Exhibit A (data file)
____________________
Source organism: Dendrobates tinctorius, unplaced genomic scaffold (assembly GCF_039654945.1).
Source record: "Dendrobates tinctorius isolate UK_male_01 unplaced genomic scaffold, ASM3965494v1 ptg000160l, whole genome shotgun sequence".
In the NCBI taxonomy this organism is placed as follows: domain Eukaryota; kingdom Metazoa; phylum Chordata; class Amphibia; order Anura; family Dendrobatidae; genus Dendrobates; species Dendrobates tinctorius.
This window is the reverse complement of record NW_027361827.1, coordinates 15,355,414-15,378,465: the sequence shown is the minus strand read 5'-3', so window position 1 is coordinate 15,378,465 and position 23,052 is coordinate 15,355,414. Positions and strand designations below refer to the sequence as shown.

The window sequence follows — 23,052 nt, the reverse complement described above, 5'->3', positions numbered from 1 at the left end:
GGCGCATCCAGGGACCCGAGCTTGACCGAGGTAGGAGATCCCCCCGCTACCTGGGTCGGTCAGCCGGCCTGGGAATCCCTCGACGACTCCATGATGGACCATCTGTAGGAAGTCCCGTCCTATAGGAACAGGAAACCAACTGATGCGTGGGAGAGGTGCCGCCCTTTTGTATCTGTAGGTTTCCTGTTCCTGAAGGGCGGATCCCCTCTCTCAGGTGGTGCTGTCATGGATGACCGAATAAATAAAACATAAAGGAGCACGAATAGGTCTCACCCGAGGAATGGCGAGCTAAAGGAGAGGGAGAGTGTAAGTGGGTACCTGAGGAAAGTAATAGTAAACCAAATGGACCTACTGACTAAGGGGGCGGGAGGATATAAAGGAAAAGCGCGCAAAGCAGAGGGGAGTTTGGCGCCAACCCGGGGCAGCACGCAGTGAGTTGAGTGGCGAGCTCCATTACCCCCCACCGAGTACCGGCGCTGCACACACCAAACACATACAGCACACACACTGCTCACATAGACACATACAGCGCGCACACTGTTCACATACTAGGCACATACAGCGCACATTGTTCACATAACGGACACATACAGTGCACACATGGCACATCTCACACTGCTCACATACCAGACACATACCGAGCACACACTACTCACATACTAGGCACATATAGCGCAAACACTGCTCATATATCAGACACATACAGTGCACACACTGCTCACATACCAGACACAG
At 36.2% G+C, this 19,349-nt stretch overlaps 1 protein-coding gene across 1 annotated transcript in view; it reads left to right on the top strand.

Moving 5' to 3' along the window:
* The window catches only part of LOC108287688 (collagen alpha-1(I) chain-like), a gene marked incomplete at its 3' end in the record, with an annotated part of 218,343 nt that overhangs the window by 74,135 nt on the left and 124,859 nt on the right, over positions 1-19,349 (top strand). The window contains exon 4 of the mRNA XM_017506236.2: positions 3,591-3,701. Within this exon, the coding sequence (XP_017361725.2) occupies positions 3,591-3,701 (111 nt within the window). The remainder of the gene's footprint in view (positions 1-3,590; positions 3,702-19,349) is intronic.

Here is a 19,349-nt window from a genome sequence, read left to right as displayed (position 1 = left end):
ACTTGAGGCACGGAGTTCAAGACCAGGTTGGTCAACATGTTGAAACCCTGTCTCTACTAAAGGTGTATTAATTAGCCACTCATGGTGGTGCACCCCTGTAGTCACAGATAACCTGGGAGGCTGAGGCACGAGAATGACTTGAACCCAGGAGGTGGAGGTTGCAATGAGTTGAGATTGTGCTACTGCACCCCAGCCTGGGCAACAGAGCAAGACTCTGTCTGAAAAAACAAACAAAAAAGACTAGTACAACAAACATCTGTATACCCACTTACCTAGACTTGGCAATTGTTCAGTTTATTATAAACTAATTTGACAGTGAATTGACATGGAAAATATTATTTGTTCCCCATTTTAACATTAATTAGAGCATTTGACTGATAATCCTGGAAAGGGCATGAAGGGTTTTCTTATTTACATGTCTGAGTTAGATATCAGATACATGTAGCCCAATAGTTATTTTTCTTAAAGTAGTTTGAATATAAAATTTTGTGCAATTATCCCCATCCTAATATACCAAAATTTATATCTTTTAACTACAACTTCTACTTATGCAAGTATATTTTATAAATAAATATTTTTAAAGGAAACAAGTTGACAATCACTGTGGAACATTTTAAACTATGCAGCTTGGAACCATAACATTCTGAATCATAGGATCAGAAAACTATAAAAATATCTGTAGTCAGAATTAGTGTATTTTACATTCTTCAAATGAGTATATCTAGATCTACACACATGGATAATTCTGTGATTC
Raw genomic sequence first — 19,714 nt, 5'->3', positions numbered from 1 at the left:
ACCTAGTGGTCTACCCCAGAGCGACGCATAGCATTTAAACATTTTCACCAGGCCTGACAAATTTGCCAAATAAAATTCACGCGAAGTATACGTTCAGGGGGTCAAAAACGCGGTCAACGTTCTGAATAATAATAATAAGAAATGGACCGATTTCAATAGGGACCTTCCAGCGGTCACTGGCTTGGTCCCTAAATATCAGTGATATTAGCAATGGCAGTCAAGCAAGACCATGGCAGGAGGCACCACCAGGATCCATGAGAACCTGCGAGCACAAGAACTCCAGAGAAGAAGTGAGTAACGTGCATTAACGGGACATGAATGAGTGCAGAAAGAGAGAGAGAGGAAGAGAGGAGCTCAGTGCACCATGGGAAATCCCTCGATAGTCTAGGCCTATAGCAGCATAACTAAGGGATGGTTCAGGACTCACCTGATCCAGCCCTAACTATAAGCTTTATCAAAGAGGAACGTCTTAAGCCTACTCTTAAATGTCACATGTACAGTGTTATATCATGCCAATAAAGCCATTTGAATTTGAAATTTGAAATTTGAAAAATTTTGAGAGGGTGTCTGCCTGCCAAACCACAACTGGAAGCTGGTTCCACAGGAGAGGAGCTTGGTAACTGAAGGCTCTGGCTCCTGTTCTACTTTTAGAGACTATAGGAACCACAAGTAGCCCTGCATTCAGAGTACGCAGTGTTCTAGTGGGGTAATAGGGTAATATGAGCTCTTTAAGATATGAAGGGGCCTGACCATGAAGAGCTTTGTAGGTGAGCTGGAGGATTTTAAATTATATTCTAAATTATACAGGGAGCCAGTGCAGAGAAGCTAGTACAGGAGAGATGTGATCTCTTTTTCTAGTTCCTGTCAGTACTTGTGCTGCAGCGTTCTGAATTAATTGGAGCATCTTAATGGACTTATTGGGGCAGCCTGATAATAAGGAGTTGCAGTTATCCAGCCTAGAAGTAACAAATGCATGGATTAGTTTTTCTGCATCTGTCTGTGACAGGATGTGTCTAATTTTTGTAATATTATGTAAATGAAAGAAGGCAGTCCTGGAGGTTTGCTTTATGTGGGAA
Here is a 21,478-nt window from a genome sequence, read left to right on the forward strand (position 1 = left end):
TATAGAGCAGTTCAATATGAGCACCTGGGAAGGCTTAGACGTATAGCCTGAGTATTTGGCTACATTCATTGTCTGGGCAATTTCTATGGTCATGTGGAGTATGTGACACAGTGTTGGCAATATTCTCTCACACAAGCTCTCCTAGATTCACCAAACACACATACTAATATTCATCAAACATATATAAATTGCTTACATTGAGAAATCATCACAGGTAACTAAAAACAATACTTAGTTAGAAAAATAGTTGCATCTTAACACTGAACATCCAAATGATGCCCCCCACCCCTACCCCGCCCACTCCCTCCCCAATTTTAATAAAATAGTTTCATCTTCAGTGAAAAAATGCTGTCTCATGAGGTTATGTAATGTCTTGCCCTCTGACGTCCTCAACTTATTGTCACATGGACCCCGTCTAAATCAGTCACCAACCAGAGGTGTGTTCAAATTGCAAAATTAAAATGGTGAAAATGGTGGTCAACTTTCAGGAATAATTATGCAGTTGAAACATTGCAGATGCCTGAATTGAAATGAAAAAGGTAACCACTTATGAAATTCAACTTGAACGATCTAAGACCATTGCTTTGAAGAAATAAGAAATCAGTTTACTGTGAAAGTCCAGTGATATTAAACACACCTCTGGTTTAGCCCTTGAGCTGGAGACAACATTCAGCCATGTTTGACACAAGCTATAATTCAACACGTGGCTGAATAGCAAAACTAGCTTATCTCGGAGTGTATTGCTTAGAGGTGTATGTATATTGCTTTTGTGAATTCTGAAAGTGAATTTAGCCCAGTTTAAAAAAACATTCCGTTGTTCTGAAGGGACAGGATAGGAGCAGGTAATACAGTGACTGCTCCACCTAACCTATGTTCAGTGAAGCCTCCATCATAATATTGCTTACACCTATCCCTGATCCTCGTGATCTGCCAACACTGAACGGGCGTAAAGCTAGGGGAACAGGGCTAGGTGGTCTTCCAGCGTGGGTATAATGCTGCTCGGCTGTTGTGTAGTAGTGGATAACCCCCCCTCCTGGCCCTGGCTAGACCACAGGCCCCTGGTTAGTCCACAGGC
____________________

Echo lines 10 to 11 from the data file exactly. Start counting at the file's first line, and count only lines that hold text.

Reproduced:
Here is a 19,349-nt window from a genome sequence, read left to right as displayed (position 1 = left end):
ACTTGAGGCACGGAGTTCAAGACCAGGTTGGTCAACATGTTGAAACCCTGTCTCTACTAAAGGTGTATTAATTAGCCACTCATGGTGGTGCACCCCTGTAGTCACAGATAACCTGGGAGGCTGAGGCACGAGAATGACTTGAACCCAGGAGGTGGAGGTTGCAATGAGTTGAGATTGTGCTACTGCACCCCAGCCTGGGCAACAGAGCAAGACTCTGTCTGAAAAAACAAACAAAAAAGACTAGTACAACAAACATCTGTATACCCACTTACCTAGACTTGGCAATTGTTCAGTTTATTATAAACTAATTTGACAGTGAATTGACATGGAAAATATTATTTGTTCCCCATTTTAACATTAATTAGAGCATTTGACTGATAATCCTGGAAAGGGCATGAAGGGTTTTCTTATTTACATGTCTGAGTTAGATATCAGATACATGTAGCCCAATAGTTATTTTTCTTAAAGTAGTTTGAATATAAAATTTTGTGCAATTATCCCCATCCTAATATACCAAAATTTATATCTTTTAACTACAACTTCTACTTATGCAAGTATATTTTATAAATAAATATTTTTAAAGGAAACAAGTTGACAATCACTGTGGAACATTTTAAACTATGCAGCTTGGAACCATAACATTCTGAATCATAGGATCAGAAAACTATAAAAATATCTGTAGTCAGAATTAGTGTATTTTACATTCTTCAAATGAGTATATCTAGATCTACACACATGGATAATTCTGTGATTC